In terms of charts and sales, 1996's 'Slang' marks the spot where Def Leppard went from being multi-platinum rock gods to just another veteran act struggling to fit in among the rapidly changing Top 40 trends of the '90s. But for the band members, the record has always meant a lot more.

"It was an essential album for Def Leppard," argued guitarist Phil Collen during a recent interview with Billboard. "It was a drastic move, left-field for us. It was experimental. It went against the grain from what we normally were doing at the time. We felt like with [1992 album] 'Adrenalize' it started turning a little bit similar, so it was important to do something different at that point."

While the rawer, more experimental sound the band adopted for 'Slang' didn't do the record any favors at rock radio, 'Slang' has always had its defenders -- and now they're getting their due with a remastered and expanded edition that adds demos and non-album cuts to the standard track listing. (You can hear the title track's remastered version in the Billboard article.)

"Anyone who isn't a Def Leppard fan, you play it to them and they love it," Collen mused. "They go, 'Wow, this is really cool. Who is it?' 'It's us,' and they go, 'Whoaaaa. This is really cool.' But, yeah, no one really heard it. There's the faithful few who absolutely love it and think it's the best Def Leppard album of all time, but it's a minority."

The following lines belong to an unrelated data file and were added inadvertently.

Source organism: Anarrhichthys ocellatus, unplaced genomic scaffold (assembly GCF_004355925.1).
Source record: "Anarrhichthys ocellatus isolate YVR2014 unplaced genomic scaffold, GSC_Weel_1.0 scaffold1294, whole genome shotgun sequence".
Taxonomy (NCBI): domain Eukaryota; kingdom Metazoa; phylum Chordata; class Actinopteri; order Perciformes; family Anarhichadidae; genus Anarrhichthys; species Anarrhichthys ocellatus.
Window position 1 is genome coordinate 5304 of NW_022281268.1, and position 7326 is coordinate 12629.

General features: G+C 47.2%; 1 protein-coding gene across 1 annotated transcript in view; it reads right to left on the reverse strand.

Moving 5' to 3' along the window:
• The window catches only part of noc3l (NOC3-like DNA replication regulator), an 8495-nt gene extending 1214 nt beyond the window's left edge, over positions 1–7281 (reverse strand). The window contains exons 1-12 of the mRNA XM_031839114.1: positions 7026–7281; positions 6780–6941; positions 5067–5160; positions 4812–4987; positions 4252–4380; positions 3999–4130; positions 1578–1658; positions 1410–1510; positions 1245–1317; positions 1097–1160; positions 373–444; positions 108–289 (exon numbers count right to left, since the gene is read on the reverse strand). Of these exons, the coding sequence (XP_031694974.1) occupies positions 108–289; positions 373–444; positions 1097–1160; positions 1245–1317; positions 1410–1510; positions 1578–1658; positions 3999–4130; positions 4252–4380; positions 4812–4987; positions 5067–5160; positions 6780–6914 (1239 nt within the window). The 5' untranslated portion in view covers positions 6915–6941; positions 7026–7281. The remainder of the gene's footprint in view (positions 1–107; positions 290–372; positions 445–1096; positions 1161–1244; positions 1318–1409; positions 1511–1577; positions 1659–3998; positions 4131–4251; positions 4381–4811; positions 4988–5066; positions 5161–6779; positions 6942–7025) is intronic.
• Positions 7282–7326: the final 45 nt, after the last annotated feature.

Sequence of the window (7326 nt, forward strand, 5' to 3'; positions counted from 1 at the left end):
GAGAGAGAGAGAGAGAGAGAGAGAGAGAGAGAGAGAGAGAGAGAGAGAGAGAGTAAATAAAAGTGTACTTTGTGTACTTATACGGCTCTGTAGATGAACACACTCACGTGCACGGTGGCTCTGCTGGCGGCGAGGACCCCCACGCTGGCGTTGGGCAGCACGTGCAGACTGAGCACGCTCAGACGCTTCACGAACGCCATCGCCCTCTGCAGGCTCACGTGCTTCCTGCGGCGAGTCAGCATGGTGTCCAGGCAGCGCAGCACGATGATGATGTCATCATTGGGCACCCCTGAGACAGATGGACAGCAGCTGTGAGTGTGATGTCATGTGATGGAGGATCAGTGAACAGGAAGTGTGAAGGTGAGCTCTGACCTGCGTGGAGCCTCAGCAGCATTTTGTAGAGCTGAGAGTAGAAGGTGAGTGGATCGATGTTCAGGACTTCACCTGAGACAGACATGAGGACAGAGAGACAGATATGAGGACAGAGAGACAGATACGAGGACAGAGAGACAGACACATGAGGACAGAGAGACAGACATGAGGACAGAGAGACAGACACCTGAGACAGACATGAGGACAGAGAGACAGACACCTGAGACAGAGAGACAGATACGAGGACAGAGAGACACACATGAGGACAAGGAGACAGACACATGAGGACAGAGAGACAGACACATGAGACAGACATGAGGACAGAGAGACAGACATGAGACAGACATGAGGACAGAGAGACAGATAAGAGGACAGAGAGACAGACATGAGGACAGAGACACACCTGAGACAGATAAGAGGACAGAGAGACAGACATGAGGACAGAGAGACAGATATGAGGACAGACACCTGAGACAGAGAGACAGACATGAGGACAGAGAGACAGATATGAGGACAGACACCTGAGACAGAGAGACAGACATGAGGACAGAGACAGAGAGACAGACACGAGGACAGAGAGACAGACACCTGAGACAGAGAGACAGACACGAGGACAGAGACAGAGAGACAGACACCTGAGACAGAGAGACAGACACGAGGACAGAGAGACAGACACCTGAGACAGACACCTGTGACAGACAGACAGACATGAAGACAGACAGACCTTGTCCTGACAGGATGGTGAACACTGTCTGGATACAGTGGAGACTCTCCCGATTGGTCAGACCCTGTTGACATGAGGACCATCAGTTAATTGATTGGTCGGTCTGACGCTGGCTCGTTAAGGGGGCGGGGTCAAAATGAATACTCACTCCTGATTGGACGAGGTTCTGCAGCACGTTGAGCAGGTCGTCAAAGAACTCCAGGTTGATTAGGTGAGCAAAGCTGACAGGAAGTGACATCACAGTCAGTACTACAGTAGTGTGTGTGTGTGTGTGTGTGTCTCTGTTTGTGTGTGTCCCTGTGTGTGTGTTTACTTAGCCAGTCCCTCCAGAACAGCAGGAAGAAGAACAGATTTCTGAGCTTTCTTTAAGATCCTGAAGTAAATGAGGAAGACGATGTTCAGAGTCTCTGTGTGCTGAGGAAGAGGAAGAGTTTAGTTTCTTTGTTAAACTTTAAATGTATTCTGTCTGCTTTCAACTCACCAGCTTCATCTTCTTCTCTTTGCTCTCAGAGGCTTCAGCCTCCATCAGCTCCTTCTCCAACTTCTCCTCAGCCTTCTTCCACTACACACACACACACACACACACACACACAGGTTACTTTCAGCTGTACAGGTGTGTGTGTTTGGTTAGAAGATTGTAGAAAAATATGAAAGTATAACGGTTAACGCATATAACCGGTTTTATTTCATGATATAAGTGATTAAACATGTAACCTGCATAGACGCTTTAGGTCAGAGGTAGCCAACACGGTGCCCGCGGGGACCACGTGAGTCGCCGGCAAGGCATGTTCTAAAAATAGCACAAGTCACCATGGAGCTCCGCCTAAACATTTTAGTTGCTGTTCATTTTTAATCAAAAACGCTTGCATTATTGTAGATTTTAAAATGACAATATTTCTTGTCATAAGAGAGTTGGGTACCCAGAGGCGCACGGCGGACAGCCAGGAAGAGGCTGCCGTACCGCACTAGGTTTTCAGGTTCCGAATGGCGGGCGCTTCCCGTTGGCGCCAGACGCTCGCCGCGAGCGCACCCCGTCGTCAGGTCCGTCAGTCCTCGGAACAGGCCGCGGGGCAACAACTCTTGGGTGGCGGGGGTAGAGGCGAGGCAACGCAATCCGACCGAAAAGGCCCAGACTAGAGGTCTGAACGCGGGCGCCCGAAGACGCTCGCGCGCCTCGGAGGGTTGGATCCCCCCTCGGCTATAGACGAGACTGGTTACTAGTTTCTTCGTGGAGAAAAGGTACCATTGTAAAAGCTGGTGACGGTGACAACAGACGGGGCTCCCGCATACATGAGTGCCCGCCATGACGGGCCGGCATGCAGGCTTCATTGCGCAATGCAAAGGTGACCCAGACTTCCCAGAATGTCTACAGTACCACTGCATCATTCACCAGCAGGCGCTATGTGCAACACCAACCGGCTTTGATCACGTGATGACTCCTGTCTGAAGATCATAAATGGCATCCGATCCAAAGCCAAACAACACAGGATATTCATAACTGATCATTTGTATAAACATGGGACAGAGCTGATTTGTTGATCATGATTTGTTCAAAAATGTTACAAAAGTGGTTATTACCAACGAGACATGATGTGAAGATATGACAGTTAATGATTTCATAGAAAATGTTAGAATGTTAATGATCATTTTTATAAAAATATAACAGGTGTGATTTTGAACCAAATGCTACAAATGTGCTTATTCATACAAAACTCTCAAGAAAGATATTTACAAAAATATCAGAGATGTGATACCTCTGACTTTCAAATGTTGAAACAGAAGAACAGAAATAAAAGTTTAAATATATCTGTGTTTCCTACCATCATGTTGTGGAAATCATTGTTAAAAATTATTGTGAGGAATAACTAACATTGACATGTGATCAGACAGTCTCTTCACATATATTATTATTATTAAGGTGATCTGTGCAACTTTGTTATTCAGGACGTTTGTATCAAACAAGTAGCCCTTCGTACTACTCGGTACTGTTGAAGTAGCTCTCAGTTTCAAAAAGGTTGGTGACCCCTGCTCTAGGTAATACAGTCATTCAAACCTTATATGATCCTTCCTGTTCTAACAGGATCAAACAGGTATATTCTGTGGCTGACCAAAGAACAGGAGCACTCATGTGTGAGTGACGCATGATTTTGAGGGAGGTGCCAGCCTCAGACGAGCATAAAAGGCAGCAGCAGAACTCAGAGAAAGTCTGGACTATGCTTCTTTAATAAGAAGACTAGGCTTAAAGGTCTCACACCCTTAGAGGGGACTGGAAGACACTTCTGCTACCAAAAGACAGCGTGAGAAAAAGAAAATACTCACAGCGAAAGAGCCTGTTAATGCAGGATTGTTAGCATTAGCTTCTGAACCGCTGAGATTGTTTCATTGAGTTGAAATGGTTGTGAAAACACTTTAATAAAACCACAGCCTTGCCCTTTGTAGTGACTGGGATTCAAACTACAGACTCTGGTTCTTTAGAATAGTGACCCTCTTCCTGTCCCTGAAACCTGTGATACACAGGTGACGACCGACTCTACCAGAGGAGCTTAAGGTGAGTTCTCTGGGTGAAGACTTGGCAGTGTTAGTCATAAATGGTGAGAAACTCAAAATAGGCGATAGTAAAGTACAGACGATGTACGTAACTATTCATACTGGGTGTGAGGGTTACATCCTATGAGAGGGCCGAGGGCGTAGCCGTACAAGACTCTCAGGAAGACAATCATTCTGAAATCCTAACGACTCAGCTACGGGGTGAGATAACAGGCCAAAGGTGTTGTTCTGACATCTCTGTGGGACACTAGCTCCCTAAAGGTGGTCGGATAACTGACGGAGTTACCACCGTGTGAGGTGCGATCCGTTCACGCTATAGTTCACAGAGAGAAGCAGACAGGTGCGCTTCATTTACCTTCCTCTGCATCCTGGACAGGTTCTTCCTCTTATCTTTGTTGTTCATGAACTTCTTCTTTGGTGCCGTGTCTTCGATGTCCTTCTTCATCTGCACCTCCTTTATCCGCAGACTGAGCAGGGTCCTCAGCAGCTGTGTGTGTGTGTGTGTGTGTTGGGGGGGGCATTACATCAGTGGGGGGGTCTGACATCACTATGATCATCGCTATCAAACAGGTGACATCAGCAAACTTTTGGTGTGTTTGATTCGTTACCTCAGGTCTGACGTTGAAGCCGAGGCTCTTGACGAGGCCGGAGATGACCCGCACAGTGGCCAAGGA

As far as Collen is concerned now, it didn't really matter what Def Leppard did in 1996 -- radio wasn't going to play it anyway. "Y'know, I think we could've put out 'Sgt. Pepper's' or "Dark Side of the Moon' and I think it would have been the same because it was Def Leppard and we had gotten lumped in with all the crap metal bands of the '80s that were kind of pale versions of us," he argued. "Nirvana had come along and everything had changed. What was very interesting was people said they didn't like it so much because it didn't sound like us, but we set up in a villa in southern Spain and pretty much recorded live, so it was actually closer to the mark than the other albums where we didn't play live and did the usual studio thing of putting one thing on at a time and building it from there."

While Collen certainly seems to enjoy looking back on 'Slang,' he's also busy looking ahead; he's got plans for his new side project, Delta Deep, as well as the next Def Leppard album, which he says will be out sooner than later. "We're just writing," he told Billboard. "We're all just together and figuring out what we're gonna do. We've got some great ideas. We're definitely going to get some new music out for next year."

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